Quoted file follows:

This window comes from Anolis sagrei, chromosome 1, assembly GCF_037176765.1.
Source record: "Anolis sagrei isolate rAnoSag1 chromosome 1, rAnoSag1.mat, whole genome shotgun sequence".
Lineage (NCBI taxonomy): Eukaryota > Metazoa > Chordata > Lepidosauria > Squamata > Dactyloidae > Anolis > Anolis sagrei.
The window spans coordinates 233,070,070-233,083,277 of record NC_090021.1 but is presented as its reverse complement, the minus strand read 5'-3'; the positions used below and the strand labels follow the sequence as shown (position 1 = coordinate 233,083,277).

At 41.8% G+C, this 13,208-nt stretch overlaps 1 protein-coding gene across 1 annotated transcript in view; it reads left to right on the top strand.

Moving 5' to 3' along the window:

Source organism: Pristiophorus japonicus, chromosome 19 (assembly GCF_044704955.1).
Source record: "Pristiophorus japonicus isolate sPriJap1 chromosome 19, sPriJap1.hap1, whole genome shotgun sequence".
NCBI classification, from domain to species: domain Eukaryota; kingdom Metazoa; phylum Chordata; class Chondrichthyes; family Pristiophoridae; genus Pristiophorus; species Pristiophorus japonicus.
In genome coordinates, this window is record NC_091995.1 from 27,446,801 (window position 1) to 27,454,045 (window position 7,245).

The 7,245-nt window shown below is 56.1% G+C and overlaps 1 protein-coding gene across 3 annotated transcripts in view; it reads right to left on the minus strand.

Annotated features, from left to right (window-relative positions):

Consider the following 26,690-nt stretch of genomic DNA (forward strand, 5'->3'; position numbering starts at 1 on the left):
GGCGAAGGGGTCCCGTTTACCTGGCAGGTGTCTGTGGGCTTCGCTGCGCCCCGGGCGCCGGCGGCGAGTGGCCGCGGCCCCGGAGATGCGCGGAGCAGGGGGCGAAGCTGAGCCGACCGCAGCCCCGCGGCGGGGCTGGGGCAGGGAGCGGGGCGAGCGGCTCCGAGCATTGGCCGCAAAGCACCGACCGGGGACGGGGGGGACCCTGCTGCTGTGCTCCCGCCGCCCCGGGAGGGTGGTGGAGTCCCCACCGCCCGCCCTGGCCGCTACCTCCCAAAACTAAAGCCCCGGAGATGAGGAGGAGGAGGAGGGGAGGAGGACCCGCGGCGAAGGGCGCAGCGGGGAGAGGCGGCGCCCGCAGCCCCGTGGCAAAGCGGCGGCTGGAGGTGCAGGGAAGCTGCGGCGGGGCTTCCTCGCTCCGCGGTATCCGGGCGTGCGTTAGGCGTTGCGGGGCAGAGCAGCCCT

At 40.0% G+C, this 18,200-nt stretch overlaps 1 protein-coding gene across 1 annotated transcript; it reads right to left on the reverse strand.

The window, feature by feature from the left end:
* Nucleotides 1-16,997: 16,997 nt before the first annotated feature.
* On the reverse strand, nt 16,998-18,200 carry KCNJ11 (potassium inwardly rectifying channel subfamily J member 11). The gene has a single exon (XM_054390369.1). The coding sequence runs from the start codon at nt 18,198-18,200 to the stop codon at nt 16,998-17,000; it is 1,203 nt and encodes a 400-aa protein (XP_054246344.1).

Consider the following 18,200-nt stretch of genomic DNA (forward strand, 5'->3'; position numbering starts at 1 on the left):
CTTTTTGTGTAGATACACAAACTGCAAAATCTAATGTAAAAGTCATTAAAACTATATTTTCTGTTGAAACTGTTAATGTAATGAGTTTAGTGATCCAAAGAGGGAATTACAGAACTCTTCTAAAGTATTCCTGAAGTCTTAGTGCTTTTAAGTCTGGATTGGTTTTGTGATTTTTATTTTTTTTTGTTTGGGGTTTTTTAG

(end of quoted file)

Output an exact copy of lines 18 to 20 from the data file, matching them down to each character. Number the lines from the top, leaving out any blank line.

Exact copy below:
* On the reverse strand, nt 16,998-18,200 carry KCNJ11 (potassium inwardly rectifying channel subfamily J member 11). The gene has a single exon (XM_054390369.1). The coding sequence runs from the start codon at nt 18,198-18,200 to the stop codon at nt 16,998-17,000; it is 1,203 nt and encodes a 400-aa protein (XP_054246344.1).

Consider the following 18,200-nt stretch of genomic DNA (forward strand, 5'->3'; position numbering starts at 1 on the left):
CTTTTTGTGTAGATACACAAACTGCAAAATCTAATGTAAAAGTCATTAAAACTATATTTTCTGTTGAAACTGTTAATGTAATGAGTTTAGTGATCCAAAGAGGGAATTACAGAACTCTTCTAAAGTATTCCTGAAGTCTTAGTGCTTTTAAGTCTGGATTGGTTTTGTGATTTTTATTTTTTTTTGTTTGGGGTTTTTTAG